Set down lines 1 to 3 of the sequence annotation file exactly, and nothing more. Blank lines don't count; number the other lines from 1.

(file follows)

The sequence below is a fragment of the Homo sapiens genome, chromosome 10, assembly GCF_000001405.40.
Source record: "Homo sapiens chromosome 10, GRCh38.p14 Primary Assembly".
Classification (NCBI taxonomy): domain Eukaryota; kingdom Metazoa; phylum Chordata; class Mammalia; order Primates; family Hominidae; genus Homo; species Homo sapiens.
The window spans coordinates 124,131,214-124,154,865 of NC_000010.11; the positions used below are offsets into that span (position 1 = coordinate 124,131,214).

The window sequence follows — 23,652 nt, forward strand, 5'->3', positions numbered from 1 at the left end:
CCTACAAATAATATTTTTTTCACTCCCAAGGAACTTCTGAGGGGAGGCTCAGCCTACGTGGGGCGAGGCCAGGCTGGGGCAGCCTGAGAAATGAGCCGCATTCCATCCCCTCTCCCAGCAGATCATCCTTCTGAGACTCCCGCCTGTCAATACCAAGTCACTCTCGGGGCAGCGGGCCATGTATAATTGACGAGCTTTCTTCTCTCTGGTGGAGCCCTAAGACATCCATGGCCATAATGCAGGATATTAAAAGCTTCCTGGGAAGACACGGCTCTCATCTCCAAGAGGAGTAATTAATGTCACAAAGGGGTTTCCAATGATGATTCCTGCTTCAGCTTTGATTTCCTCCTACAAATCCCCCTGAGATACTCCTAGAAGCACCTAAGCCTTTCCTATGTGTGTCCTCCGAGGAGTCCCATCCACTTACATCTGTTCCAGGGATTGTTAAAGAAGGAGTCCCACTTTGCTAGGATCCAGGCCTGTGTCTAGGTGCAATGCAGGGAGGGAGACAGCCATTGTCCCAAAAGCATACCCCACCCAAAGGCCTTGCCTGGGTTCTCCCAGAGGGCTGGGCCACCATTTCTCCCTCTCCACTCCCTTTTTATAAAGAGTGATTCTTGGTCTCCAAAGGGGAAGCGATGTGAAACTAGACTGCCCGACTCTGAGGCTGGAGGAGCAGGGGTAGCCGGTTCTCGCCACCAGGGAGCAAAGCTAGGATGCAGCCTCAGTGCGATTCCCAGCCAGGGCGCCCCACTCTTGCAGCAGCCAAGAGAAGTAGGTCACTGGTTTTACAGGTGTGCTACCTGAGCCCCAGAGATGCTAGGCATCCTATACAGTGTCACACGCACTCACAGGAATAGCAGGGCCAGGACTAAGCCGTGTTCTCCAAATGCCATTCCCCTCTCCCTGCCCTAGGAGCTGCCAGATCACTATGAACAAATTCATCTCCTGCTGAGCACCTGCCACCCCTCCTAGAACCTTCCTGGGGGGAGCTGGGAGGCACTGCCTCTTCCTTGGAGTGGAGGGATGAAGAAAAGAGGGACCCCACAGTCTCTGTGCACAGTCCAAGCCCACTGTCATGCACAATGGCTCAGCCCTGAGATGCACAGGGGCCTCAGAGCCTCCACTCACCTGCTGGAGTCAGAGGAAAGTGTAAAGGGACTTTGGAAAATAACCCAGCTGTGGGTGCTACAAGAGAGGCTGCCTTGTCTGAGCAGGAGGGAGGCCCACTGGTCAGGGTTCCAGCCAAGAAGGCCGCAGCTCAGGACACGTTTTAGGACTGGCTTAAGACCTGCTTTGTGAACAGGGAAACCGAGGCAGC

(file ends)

The sequence below is a fragment of the Homo sapiens genome, chromosome 10, assembly GCF_000001405.40.
Source record: "Homo sapiens chromosome 10, GRCh38.p14 Primary Assembly".
Classification (NCBI taxonomy): domain Eukaryota; kingdom Metazoa; phylum Chordata; class Mammalia; order Primates; family Hominidae; genus Homo; species Homo sapiens.